After last night's 0-for-4 showing in Game One of the World Series, Josh Hamilton has a tepid .267 batting average, a .286 OBP and a .378 slugging percentage during the 2011 playoffs. That's a far cry from the reigning AL MVP's .298/.346/.536 regular season triple-slash, and Hamilton admitted a few days ago that a lingering left groin injury is hindering him:
"I’m about 50 percent," Hamilton told Ben Rogers in an interview on ESPN 103.3 FM. "I’m going to give you 100 percent of my 50 percent."
"We got a lot of power on the team, so I’m definitely not concerning myself with hitting home runs and producing that way," Hamilton said. "Whatever the game asked me to do -- whether get a guy over, or make a catch in the outfield -- I'm trying to do it. I told Kins after our first at-bat [Saturday], 'Let's not try to do too much.' "
Hamilton may well be 50 percent, but you wouldn't know it judging by the distance of his fly balls hit during the postseason. The lefty slugger's fly balls have traveled an average of 318 feet in October, compared to 292 feet during the regular season. Of course, you could argue that some of Hamilton's deep fly ball outs to left and center field (dark blue on the spray chart below) would be round-trippers if he were healthier:
Hamilton has also expanded his already-large strike zone during the playoffs. He has gone after 44 percent of pitches out of the zone, above his 38 percent average during the regular season. In particular, he's trying to poke pitches well off the outside corner of the plate:
Those swings on outer-third offerings probably aren't a good thing. Hamilton murderizes pitches thrown inside, but he doesn't inflict a whole lot of pain on outside pitches. Check out his in-play slugging percentage by pitch location in 2011 (including the playoffs):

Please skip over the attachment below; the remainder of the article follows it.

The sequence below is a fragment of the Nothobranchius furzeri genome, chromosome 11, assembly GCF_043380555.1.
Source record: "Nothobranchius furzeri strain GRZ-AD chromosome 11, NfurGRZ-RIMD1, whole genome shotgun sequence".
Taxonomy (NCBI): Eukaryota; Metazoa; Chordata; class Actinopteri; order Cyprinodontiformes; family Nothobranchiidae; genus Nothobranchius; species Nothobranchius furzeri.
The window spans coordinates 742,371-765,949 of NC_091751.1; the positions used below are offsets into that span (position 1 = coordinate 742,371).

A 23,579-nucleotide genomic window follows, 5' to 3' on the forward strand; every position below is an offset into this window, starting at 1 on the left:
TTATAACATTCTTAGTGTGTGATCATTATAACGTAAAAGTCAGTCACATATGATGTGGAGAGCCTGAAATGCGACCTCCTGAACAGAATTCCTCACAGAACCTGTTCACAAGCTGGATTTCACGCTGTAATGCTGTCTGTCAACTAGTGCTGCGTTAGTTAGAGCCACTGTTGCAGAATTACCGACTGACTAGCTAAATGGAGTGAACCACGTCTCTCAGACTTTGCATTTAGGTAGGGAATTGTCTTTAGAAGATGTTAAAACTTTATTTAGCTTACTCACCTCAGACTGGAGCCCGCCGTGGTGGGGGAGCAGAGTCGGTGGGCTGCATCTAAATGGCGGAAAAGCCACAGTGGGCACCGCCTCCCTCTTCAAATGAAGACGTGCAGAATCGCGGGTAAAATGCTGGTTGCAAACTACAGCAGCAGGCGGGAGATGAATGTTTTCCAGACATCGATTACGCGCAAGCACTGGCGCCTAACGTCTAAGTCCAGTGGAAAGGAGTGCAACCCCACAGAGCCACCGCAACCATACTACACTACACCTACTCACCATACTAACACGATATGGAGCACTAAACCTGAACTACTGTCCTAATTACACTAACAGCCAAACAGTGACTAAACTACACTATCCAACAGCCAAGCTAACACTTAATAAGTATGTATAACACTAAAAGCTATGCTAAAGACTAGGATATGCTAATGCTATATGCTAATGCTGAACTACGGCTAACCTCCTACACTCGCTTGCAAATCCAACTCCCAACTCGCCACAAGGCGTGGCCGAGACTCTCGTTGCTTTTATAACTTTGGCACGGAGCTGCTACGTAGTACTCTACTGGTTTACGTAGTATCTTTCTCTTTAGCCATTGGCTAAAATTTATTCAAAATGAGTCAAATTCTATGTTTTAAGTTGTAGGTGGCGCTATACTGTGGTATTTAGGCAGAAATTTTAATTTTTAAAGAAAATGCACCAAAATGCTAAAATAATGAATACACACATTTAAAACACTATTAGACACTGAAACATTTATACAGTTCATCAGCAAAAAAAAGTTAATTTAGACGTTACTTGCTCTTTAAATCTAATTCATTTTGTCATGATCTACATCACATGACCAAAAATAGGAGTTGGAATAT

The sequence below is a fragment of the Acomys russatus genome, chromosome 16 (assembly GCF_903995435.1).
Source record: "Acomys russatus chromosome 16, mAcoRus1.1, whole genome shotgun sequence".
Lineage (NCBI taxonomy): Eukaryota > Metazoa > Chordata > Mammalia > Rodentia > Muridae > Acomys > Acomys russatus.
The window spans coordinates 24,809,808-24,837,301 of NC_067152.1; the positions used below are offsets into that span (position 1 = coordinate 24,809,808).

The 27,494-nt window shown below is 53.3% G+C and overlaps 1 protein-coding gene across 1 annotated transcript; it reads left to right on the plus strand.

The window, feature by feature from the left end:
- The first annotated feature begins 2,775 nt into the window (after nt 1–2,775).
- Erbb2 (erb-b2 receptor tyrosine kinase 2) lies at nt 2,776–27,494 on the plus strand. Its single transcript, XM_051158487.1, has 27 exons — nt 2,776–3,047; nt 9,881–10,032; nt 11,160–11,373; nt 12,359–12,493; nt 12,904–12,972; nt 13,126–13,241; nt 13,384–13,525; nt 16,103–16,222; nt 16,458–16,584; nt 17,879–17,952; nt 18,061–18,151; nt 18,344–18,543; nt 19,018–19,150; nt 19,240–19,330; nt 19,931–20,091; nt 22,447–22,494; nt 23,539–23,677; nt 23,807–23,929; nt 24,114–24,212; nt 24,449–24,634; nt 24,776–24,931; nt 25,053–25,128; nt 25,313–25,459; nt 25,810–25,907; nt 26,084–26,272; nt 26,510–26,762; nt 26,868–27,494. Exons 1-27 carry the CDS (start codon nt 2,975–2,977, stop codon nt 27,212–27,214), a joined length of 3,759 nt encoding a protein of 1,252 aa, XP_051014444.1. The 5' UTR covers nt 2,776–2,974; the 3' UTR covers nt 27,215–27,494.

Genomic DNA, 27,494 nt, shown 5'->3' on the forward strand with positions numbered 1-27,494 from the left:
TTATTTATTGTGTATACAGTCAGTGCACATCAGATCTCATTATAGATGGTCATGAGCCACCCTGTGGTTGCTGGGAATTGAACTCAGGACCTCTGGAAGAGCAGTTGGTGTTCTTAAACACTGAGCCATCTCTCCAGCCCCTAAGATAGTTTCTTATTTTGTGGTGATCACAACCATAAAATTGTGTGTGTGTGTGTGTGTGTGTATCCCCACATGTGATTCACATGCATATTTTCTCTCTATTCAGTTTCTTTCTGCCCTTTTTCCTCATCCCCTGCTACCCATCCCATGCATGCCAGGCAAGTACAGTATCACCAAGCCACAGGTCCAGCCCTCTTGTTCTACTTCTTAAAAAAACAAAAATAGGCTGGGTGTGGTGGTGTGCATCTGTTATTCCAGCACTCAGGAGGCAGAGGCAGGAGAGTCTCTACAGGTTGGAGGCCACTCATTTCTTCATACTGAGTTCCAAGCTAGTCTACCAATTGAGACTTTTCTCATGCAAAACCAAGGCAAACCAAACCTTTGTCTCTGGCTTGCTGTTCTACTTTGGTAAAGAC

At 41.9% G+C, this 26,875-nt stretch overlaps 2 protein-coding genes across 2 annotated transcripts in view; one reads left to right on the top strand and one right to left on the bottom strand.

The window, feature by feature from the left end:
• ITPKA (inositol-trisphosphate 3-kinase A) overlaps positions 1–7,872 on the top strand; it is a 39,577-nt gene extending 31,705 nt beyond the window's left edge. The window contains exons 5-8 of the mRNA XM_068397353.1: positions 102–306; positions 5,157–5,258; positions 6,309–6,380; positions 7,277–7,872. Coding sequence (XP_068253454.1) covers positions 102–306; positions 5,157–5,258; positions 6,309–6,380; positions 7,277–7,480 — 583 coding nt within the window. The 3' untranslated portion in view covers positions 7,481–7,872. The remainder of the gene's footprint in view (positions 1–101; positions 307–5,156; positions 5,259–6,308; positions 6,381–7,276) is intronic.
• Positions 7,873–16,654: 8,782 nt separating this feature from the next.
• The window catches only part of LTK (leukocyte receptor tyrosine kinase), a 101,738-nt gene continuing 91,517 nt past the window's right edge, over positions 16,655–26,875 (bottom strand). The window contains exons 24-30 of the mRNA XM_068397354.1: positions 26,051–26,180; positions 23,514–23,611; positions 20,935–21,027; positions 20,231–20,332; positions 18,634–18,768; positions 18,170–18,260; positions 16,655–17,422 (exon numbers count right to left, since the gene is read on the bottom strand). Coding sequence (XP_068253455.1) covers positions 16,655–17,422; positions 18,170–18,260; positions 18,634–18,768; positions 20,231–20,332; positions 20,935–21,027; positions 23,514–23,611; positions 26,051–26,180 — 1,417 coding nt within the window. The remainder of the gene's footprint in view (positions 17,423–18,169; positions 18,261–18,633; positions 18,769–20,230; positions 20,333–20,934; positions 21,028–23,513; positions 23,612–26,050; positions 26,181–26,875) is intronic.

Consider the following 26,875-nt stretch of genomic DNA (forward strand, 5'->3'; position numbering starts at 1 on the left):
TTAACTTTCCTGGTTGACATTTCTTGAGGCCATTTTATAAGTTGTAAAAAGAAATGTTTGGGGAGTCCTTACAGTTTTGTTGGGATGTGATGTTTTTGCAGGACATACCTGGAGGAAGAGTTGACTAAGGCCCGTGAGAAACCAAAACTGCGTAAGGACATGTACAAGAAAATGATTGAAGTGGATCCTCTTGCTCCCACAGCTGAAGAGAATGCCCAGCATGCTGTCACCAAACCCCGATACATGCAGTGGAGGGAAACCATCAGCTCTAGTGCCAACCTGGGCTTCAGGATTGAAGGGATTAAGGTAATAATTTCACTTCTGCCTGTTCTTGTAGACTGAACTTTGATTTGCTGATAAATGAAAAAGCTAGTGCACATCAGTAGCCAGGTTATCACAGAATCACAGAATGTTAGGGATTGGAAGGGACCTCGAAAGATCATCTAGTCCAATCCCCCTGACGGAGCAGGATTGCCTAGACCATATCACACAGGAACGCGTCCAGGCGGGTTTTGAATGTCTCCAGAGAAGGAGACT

Pitchers seem well aware of Hamilton's issues with outside pitches. They're throwing lots of pitches low and away, many of them out of the zone but close enough that Hamilton still pulls the trigger. Take a look at opponents' pitch location to Hamilton during the playoffs:
It's hard to ascribe Hamilton's postseason woes to one factor. Maybe it's his groin, turning would-be homers into warning track shots. Maybe it's his plate approach, as he's going after more outside pitches that give him problems. Or maybe it's just plain old bad luck: we're talking about 49 plate appearances, after all. If a couple of those long fly ball outs cleared the fence, Hamilton's playoff line is suddenly .311/.327/.556, and we're surely not having this discussion. Whatever the reason, the Rangers need vintage Josh Hamilton if they're going to top the Cardinals.